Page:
Digital advertising is ubiquitous these days: You can watch TV on the subway platform, in the shopping mall and even in some elevators. And while you might not be aware of it, those TV screens are often watching you.
A company called CognoVision has developed software that analyzes the view seen by a tiny camera next to the screen. Developed by a U of T computer science grad, the software can tell how many faces are watching the screen, and for how long. It can also determine, with about 85 per cent accuracy, if the viewer is male or female, and can estimate their age – vital information for advertisers trying to reach a specific demographic.
The program can also change the ads on the fly in response to the audience, explains Shahzad Malik (PhD 2007), one of the three founders of the Markham, Ontario–based company, and the brains behind the software. “For example, if there are mostly women in front of a display, the software might choose an ad for cosmetics, while a male-dominant crowd could trigger an ad for a sports car,” he says.
CognoVision has also developed an overhead tracking system that uses ceiling-mounted cameras to monitor customer flow through retail spaces such as malls and grocery stores. The software can track the number of people that enter a store each hour, which parts of the store they go to and how long they have to wait at the checkout – information that owners can use to better organize their retail spaces.
Founded in 2006, CognoVision now counts the Canadian chains Whole Foods and Pizza Pizza among its clients. After significant startup costs, Malik says he expects the company to start showing a profit in 2010.
The technology may evoke Big Brother, but Malik stresses that the people the camera “sees” remain completely anonymous. “It doesn’t know whose face it’s looking at,” he says. “All it knows is, ‘that’s a face.’”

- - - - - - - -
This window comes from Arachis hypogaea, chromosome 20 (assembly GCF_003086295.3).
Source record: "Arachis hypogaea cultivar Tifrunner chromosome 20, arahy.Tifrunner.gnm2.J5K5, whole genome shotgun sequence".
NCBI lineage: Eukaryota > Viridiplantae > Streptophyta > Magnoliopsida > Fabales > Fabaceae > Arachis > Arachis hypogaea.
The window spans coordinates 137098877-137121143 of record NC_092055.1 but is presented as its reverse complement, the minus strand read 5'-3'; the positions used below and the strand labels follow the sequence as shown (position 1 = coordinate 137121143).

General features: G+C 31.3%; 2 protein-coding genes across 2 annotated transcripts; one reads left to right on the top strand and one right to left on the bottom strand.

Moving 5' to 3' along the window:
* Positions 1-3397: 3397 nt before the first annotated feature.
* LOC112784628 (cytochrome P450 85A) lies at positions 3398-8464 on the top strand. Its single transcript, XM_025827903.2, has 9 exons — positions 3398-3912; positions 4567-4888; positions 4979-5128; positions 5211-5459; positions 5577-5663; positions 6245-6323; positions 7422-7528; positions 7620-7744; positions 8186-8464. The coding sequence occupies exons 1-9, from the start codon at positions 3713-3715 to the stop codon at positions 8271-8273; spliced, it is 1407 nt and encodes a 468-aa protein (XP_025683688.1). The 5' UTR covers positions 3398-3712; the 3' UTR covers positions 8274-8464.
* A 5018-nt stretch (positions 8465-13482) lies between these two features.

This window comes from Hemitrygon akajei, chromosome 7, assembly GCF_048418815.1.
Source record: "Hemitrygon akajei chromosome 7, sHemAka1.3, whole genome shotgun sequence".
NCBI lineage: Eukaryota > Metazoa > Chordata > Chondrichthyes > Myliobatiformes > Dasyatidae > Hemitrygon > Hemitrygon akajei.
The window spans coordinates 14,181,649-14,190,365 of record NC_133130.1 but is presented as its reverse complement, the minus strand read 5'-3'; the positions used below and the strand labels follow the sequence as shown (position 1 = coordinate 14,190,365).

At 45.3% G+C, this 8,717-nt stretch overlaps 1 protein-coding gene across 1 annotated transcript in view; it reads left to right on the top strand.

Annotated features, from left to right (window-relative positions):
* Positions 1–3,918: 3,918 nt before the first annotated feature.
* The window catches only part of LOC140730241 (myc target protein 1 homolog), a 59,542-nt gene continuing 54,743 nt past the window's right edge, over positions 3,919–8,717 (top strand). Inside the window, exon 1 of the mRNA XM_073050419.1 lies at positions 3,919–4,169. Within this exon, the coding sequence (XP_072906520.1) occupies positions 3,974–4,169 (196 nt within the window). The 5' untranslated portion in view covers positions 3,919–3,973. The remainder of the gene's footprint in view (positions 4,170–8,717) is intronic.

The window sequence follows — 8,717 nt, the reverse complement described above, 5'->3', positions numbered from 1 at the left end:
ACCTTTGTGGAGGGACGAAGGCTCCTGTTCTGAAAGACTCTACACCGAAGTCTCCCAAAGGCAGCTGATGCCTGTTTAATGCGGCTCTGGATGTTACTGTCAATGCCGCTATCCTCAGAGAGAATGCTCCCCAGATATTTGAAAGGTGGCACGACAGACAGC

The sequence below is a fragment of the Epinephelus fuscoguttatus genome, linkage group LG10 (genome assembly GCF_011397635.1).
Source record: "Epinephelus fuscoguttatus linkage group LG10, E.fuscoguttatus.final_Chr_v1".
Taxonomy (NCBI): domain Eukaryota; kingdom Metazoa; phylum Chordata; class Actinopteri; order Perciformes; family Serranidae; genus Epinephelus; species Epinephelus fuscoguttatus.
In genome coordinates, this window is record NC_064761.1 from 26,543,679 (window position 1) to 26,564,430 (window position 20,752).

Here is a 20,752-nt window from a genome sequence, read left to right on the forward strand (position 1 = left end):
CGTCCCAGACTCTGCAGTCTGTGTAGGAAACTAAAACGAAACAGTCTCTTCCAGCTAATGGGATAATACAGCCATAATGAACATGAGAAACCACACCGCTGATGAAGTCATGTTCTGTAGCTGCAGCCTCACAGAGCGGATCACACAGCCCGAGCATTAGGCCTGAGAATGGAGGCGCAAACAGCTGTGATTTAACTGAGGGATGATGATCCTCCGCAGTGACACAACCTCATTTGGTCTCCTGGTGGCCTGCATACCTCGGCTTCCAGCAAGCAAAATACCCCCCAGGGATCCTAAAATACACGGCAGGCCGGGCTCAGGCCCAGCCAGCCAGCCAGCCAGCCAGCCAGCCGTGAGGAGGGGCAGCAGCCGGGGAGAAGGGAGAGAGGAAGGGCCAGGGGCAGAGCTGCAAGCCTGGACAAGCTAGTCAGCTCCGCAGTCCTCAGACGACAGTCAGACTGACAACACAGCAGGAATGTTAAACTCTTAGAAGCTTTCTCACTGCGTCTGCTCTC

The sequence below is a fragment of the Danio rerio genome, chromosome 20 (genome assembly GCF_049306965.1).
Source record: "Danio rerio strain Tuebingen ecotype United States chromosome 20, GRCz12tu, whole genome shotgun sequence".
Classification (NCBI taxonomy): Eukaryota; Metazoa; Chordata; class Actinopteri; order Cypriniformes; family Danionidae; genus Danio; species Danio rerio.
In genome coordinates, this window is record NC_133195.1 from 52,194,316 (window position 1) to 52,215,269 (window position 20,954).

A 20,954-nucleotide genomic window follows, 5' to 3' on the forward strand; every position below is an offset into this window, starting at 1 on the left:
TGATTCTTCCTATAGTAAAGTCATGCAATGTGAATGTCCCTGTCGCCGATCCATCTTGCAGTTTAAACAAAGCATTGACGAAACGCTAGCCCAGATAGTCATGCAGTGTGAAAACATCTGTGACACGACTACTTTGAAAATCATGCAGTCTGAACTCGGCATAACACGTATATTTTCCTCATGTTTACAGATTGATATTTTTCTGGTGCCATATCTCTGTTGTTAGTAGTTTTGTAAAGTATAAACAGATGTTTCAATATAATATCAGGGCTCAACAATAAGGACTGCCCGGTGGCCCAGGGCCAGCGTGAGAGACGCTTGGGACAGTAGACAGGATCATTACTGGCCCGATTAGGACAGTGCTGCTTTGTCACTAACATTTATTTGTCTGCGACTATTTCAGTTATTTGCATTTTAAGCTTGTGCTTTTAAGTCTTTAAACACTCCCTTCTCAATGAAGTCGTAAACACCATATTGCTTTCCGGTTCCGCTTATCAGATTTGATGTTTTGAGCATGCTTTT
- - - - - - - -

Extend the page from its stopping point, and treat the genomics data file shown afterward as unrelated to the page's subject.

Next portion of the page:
Watch a demonstration of how CognoVision’s system works:
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3 Responses to “ The Ads Have Eyes ”
CognoVision's new technology allows it to track how many pairs of eyeballs are looking at on-screen product ads. According to the story, the system can even make a stab at identifying the gender and estimated age of said eyes. This knowledge, which could enable a company to customize the products it shows according to the gender of the watchers, is not going to be Big Brotherly intrusive. At least that's what one of CognoVision's founders says. We'll see. It isn't too far from counting anonymous eyeballs to the chilling scenario depicted in the film Minority Report, where everyone's eyes were on file and known to every business - and, of course, the police.
Do we really want our every glance to be embraced by Coca-Cola and Harvey's and seen as an opportunity for them to make another buck? Even had Tom Cruise's character not been wanted by the police, he might still have wanted to swap out his eyeballs in exchange for a little privacy.
“The Ads Have Eyes” concludes by reassuring the reader that the technology being discussed observes us anonymously – those who gaze into our eyes without our knowledge or consent will never know who we are. Perhaps that is for the best. But they certainly know a lot more about us than we should be comfortable with! That brings little comfort for this “viewer.” In fact, it misses the point entirely.
By focusing on whether or not we are observed anonymously actually individualizes a problem by reducing it to whether or not a particular person’s identity is compromised. But it is our own collective identity that is at stake here! We may be anonymous as individuals, but we are certainly not anonymous as a society.
As companies find increasingly sophisticated ways to monitor, evaluate and respond to our behavior in order to increase the likelihood that we will buy a particular product or service, something fundamental about our freedom, integrity and value as human beings is compromised. Are we really free when we are so closely monitored?
This question is particularly pressing, considering that more money is spent in our society on advertising and marketing than on education – a point particularly relevant to a university facing hard times.
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